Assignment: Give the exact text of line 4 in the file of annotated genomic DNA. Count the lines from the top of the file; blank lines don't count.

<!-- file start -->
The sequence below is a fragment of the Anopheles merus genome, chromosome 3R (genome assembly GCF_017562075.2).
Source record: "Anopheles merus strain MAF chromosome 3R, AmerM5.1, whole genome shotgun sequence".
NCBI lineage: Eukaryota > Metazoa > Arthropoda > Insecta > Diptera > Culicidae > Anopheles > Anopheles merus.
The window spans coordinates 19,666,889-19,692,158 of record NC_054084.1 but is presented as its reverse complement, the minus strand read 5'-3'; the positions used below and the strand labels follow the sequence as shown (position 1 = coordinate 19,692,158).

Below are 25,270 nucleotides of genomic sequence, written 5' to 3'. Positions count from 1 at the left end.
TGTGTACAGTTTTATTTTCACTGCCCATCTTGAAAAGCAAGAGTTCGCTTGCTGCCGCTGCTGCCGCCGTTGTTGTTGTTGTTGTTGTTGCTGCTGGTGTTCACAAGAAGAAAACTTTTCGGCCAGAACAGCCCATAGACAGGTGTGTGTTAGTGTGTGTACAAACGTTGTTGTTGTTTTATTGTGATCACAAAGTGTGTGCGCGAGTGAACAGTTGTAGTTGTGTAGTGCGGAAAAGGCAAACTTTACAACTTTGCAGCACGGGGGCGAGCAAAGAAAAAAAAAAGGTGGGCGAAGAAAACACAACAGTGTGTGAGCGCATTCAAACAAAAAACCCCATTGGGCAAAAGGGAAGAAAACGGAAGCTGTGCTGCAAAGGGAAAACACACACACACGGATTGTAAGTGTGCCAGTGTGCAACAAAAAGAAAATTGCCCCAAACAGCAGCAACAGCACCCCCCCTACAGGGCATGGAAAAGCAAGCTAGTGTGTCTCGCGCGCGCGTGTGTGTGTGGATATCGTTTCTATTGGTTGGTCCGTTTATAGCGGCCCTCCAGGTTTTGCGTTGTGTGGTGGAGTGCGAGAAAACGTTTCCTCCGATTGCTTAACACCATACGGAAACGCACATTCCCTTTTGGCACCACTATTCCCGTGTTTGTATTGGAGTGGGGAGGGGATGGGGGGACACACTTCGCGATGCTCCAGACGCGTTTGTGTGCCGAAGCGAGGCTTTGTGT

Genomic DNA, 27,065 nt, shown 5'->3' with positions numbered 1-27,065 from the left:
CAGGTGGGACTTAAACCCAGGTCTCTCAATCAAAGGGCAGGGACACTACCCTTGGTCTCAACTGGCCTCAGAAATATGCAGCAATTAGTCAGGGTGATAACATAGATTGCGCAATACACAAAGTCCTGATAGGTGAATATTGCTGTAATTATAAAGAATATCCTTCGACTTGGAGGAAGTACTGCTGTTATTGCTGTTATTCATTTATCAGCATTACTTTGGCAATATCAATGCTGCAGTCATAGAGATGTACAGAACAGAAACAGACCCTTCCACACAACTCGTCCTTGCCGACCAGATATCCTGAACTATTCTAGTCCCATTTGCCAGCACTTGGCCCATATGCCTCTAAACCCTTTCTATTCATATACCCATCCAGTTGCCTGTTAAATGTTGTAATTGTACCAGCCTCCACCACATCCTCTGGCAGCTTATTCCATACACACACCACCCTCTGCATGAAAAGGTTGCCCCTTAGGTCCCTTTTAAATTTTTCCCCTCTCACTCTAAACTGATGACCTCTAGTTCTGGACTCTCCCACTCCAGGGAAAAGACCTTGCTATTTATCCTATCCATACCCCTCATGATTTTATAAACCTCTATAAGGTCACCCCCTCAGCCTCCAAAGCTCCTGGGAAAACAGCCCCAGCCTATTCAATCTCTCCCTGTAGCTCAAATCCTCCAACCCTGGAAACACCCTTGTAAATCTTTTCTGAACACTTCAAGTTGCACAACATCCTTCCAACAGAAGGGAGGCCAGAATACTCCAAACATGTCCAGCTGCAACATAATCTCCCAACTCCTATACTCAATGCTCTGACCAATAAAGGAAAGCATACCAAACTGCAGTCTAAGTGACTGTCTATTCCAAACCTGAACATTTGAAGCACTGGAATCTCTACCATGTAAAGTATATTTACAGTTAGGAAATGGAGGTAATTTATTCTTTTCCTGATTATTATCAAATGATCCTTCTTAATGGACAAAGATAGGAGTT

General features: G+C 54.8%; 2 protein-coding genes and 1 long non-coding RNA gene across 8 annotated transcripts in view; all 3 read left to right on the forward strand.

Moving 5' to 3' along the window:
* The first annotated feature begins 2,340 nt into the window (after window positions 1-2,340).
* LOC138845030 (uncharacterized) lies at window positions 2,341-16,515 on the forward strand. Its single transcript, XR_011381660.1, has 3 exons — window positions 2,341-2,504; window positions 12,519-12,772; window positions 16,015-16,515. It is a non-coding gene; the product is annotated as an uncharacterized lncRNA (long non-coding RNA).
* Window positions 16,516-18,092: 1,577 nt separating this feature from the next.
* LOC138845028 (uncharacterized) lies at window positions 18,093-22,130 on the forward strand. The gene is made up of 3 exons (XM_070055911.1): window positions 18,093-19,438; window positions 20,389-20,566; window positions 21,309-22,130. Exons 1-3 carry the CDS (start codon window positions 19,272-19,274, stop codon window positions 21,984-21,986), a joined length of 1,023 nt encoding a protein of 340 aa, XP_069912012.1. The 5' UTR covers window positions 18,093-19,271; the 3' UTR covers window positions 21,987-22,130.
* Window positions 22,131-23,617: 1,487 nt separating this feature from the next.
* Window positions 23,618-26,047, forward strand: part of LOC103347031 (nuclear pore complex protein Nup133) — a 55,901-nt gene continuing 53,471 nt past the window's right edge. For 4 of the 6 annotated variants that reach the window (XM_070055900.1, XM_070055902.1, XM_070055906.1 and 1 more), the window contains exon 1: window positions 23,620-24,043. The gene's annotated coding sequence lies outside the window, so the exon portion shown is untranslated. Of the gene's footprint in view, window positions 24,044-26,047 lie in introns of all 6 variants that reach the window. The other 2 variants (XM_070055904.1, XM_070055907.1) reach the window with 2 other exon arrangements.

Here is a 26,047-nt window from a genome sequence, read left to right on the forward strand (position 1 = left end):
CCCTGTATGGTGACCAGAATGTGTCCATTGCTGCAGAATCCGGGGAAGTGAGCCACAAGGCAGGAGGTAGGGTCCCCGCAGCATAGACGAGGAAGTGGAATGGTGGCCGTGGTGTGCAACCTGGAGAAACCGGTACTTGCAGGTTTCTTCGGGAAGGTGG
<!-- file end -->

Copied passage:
The window spans coordinates 19,666,889-19,692,158 of record NC_054084.1 but is presented as its reverse complement, the minus strand read 5'-3'; the positions used below and the strand labels follow the sequence as shown (position 1 = coordinate 19,692,158).